Ben Hughes, recently writing for the Community Development Finance Association (CDFA), highlighted the work done by the CDFA and the Community Development Foundation (CDF) in mapping a new Community Economics (CE) framework for the UK. His article also nicely defined the CE concept in the context of this article…
Community Economics is a model that harnesses the skills, knowledge and capability present in all communities; it has the potential to bridge the gap between rich and poor that current, free market economics create, and that we know is failing an increasing percentage of the population denied access to the finance needed to create jobs, opportunity and capability.
The CDFA work goes on to detail some significant structural changes that are under way or which are needed.
Recognising that the local supply chain and enterprise drivers are the bedrock of durable economic change and effectiveness. Community finance, social business and patient capital investors are key lenses through which to view this focal change.
(Not a trace of irony here though. We would argue that the constituent players in a Community Bank infrastructure, wholly committed to ethical business, social value and community outcome would truly need only ‘light touch’ regulation, unlike the historic performance of their mainstream predecessors).
Make double and triple bottom line accounting and accountability the norm, not the exception.
Banks are going to release their spatial lending data. Use it to plug gaps in the community ‘capital deserts’ so identified. Exact a Community Investment levy of 25% on bank profits and ensure that investment in areas of high social need becomes a priority.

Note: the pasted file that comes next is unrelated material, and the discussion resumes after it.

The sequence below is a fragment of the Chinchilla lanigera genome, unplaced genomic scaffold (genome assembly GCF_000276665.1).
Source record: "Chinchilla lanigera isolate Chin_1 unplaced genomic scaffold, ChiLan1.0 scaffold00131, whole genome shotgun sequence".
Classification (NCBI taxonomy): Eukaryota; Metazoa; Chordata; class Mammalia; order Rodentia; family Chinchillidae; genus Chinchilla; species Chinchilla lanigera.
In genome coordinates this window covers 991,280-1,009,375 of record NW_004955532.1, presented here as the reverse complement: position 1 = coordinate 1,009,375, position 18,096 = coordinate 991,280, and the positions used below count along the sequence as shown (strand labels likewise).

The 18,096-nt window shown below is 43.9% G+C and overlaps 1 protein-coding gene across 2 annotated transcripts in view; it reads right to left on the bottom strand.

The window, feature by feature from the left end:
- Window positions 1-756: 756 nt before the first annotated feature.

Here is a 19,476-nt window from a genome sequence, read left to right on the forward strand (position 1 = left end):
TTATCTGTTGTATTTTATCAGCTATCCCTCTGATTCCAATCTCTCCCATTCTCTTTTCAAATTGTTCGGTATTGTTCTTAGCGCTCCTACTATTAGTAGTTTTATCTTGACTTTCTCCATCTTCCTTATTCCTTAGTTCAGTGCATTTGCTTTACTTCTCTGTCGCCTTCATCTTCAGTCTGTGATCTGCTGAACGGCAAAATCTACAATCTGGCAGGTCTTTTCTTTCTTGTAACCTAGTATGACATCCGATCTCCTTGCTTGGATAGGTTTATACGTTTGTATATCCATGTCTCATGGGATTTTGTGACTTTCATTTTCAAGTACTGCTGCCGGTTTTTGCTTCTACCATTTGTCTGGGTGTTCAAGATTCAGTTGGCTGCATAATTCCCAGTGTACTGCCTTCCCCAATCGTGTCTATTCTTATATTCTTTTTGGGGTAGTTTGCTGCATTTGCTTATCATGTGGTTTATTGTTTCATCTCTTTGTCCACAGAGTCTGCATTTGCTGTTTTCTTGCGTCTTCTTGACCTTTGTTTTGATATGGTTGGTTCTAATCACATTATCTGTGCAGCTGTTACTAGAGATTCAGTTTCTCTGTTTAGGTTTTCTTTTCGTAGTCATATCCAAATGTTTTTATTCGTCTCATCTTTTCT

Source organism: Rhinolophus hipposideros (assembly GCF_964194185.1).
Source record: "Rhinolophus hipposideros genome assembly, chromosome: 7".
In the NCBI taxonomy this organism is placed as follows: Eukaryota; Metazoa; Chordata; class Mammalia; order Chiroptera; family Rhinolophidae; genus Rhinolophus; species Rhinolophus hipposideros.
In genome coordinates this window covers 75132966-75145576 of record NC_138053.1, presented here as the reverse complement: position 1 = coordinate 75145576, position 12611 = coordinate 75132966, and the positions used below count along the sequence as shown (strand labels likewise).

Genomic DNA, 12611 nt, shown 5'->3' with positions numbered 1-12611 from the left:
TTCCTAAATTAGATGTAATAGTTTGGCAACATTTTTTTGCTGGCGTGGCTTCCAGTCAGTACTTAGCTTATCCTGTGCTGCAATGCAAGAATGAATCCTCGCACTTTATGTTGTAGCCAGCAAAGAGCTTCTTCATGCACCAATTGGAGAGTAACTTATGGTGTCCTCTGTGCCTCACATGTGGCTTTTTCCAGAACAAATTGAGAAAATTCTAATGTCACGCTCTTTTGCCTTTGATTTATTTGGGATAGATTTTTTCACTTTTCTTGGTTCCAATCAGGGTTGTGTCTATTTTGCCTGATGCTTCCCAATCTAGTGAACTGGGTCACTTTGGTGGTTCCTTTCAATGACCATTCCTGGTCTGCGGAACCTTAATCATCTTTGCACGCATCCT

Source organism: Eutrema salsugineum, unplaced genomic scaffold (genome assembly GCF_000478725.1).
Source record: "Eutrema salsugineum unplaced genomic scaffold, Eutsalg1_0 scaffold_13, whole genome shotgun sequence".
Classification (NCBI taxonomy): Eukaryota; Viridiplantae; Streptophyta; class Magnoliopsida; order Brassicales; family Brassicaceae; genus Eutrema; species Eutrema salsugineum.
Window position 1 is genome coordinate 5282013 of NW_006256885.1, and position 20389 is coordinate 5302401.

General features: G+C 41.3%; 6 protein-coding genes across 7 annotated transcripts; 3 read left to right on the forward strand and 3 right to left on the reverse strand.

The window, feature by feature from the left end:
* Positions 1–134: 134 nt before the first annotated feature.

Develop a nationally recognised score card for banks, tilted towards their social investment performance.
(But couple this to a national advertising and media campaign to make communities both aware of its significance, but also make its value part of the social norm and conceptual thinking for bank mainstream customers…and bankers, we would argue).
Ben Hughes argues that much of this structural development is already extant, which if properly capitalised and managed could transform the CDFI landscape.
To summarise to this point. There is arguably a philosophical change in the economic, enterprise and banking landscape. This is, by the above analysis, realised in two ways.
First, the naked, free market capitalism of the nineteenth century has now been subject to a prolonged critique, which over time has seen the emergence of Social Finance organisations with powerful ethical and community drivers and, most importantly, the emergence of a new form of investment and investor, responding to the community critique.
Second, the complete disconnect between banking, investment and communities has itself been under attack. The activities of the Quants, essentially gambling with others money, the loss of which only realised inflows of more public money, is itself discredited.
The Social Finance movement, the concept of Community Banks et al, are all about re-aligning capital, markets and communities. Where the economic activity takes place and what the human effect will be really matter. In a system where machine trading with capital takes place, this local impact is totally irrelevant, whilst at the same time being the most transformative outcome to be expected, we would argue. (Cognitive dissonance at play…).
There is a third change in the twenty first century which is intimately aligned to the two structural tensions detailed above. It is also connected to the delivery of the Community Economics model. Without a delivery ‘vehicle’, the practical application of theory, then concepts remain just that. Interesting, but none the less, useless as a mechanism to increase human capital and self reliance.
The last part of this article delineates this third conceptual change and stresses the importance of its emergence to social finance. The arrival of the Social Entrepreneur.
Elizabeth Chell, in her book The Entrepreneurial Personality – a social construction, charts the emergence of the entrepreneur from the start of the Industrial Revolution and the claim and counter-claim of mainstream economic theory over the centuries.